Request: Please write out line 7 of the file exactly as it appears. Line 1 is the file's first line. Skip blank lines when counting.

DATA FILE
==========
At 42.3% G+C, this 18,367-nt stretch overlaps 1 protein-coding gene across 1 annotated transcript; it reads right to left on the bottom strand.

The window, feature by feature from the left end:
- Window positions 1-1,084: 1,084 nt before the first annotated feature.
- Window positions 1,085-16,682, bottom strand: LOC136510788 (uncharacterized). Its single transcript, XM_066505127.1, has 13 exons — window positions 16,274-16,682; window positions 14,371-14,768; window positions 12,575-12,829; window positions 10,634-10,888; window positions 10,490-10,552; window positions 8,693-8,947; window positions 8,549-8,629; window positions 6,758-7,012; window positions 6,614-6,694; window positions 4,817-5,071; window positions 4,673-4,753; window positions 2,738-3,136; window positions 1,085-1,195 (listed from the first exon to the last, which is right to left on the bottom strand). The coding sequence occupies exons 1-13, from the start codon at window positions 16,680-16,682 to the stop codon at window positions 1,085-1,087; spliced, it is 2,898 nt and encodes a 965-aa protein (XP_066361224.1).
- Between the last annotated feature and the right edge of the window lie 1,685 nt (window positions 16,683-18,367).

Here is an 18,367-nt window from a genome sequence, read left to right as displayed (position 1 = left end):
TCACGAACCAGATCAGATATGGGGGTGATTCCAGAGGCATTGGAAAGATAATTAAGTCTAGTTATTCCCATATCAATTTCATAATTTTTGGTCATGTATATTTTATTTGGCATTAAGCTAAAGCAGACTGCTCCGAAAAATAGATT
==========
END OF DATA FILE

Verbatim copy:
TCACGAACCAGATCAGATATGGGGGTGATTCCAGAGGCATTGGAAAGATAATTAAGTCTAGTTATTCCCATATCAATTTCATAATTTTTGGTCATGTATATTTTATTTGGCATTAAGCTAAAGCAGACTGCTCCGAAAAATAGATT